View of the Bellagio Gallery of Fine Art featuring paintings by David Hockney, Adolph Gottlieb, Sylvia Pilmack Mangold, Helen Frankenthaler (from left to right). Image courtesy of www.bellagio.com.
Personal travel is most exciting to me when it presents an opportunity to see art in a different context. Some places, like Naoshima Island in Japan, create spaces that elevate and truly celebrate art. Others…well…don’t. Let’s just say Las Vegas tries.
I arrived in Las Vegas on Friday expecting a lot from the city but not expecting a lot of the city’s art, which augmented my surprise when I ran into Andy Warhol, Jasper Johns, and Arturo Herrera in the lobby of THEhotel at Mandalay Bay. I had seen Herrera’s work at the Whitney a few years ago but for some reason (perhaps the flight’s deliciously spicy bloody mary), I couldn’t place his name. So I asked an employee at guest check-in. He responded, “Oh some South American guy…not sure what his name is but there is a description over there”. So unimpressive! Not that I expect every hotel employee to know the art on every wall but one might expect the man at guest check-in to know who created the massive mural of Disney-esque cartoons obliterated by violent blue markings that hangs over his head every day. Just sayin’.
The Arturo Herrera mural at THEhotel at Mandalay Bay.
I really loved that mural. Brilliantly apt idea to use Herrera considering that Vegas, to me, is nothing but a debased Disneyland for adults seeking only pleasure and indulgence. Which makes for a wonderful vacation, I might add, if you are up to the challenge! But enough about fun…more art more art!
Aside from the light shows and the whirl of the slot machines in the casinos, there is art in the traditional sense everywhere in Vegas if you look for it. The Bellagio hotel is in fact known for it. When you walk through the front entrance, try hard not to be swept away by crowds rushing to the casino, pool, spa, or conservatory and look up. There is a beautiful Dale Chihuly titled, “Fiori di Como” hanging above your head. The work is comprised of 2,000 individually hand blown glass pieces resembling jellyfish and I have read rumors that the piece cost over $1M dollars. Unlike the installation at the MFA in Boston, it’s hard to appreciate the piece in the midst of the opulent Vegas decor but it is worth a try. In addition to this sculpture, there is a restaurant in the Bellagio named “Picasso” that has Picasso originals hanging on the walls.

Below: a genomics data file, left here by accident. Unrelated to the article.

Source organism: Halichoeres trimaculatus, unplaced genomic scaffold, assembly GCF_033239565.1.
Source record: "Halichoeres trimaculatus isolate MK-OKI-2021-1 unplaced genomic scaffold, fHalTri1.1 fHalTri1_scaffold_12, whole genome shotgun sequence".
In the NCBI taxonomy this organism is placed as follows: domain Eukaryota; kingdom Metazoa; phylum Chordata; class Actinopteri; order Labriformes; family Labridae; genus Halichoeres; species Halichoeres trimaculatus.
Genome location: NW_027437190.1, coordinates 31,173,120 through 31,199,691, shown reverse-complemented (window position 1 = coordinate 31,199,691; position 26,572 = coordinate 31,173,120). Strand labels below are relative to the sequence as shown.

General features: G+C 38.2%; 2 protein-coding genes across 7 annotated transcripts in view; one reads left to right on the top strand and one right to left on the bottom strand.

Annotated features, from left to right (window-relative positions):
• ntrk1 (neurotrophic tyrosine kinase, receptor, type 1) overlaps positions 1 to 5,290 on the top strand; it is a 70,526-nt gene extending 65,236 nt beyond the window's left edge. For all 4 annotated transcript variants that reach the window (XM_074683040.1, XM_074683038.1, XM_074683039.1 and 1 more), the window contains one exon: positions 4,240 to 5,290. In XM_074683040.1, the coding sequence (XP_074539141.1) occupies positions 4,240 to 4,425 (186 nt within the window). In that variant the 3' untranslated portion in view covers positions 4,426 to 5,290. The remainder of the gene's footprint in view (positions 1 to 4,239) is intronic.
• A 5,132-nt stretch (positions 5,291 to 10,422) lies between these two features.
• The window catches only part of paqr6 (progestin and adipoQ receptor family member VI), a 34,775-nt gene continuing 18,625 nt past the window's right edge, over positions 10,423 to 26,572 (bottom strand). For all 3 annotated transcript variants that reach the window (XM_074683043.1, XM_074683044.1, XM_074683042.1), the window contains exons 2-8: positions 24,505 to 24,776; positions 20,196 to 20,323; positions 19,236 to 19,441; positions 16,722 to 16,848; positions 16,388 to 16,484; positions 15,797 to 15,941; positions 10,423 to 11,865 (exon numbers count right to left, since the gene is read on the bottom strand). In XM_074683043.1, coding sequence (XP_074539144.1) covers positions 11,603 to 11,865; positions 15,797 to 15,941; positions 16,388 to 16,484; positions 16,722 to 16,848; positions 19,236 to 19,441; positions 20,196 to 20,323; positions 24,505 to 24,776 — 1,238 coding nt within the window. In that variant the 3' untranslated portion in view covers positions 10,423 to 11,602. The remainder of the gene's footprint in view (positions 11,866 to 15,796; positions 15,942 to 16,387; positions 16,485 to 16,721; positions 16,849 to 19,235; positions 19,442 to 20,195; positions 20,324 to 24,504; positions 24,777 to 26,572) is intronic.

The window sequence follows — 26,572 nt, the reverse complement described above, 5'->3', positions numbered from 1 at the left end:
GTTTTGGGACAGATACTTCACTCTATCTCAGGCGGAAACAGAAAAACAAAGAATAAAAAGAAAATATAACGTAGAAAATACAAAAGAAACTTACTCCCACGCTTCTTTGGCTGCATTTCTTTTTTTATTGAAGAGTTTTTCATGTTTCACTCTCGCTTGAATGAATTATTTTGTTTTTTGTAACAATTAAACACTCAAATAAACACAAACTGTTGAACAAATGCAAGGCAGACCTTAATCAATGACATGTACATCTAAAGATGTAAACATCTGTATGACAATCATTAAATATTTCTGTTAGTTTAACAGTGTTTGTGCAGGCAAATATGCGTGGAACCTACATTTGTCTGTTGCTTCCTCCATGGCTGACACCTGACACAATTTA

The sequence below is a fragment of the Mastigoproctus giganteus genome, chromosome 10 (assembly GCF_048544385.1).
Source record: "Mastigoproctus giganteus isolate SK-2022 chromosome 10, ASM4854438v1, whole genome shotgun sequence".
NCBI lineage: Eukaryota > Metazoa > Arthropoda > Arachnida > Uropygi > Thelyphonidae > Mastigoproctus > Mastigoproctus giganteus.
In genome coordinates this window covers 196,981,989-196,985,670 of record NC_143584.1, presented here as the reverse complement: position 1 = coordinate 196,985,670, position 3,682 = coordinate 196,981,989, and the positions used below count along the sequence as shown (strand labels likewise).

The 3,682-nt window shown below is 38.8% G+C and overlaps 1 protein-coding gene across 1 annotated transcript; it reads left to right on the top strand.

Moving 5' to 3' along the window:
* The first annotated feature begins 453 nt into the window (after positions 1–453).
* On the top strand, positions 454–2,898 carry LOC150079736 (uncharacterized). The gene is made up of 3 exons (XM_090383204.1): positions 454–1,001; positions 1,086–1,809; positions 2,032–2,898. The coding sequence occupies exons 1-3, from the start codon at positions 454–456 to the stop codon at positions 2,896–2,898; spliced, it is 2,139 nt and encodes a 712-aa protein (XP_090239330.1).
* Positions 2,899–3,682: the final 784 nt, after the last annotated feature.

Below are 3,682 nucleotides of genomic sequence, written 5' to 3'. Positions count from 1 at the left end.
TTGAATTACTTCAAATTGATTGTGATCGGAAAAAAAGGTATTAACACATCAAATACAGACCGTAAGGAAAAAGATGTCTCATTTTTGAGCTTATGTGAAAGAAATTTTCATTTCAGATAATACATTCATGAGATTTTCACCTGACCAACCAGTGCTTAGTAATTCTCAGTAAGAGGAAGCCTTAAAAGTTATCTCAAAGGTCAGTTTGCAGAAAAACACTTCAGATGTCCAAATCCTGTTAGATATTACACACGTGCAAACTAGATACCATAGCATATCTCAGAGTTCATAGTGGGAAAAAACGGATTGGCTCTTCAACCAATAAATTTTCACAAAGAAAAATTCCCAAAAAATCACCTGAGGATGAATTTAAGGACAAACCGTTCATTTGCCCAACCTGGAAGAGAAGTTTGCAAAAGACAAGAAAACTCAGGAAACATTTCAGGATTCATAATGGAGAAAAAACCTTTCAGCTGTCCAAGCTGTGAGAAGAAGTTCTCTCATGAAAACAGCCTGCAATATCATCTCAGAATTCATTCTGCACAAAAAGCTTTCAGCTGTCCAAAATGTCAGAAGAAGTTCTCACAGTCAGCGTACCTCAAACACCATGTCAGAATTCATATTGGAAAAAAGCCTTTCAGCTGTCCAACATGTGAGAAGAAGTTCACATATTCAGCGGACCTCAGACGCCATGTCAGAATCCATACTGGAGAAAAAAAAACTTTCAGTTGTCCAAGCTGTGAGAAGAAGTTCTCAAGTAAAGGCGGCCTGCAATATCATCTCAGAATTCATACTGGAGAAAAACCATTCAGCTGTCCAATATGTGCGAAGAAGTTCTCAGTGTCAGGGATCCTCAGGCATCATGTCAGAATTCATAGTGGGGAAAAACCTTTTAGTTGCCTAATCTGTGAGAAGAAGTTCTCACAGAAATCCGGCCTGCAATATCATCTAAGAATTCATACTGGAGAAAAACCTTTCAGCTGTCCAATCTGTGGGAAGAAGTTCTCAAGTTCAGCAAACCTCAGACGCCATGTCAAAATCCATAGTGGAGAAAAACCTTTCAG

The Bellagio lobby. Image courtesy of www.bellagio.com.
I was quite confused when I saw an advertisement for the current show at the Bellagio Gallery of Fine Art. This “gallery” show, titled “A Sense of Place: Landscapes from Monet to Hockney”, featured works by artists regularly sold at Christy’s, not a small gallery in Vegas. When I arrived, I learned that the gallery is not actually a gallery but a museum that charges $15 admission. Confusing, yes, but probably some genius marketing plan to get casino winners to explore the shopping halls of the hotel. I have since learned that you can go to their website ahead of time and print a free admission ticket online.
Torben Giehler’s 1999 nonrepresentational constructive abstraction titled “Boogie Woogie” at the Bellagio Gallery of Fine Art. Image courtesy of www.bellagio.com.
“A Sense of Place: Landscapes from Monet to Hockney” was a decent historical survey of landscape painting. Some of my favorite pieces in the show were more recent, including a 2008 video piece by Inigo Manglano-Ovalle titled, “Juggernaut”. Below please find a video of one of his recent shows. There are bits and pieces of “Juggernaut” shown in the next post.
Íñigo Manglano-Ovalle presenta White on white en la Galería Soledad Lorenzo (by a10tv)
Louise Nevelson, “Volcanic Magic XVI”, 1985. Wood & paper collage.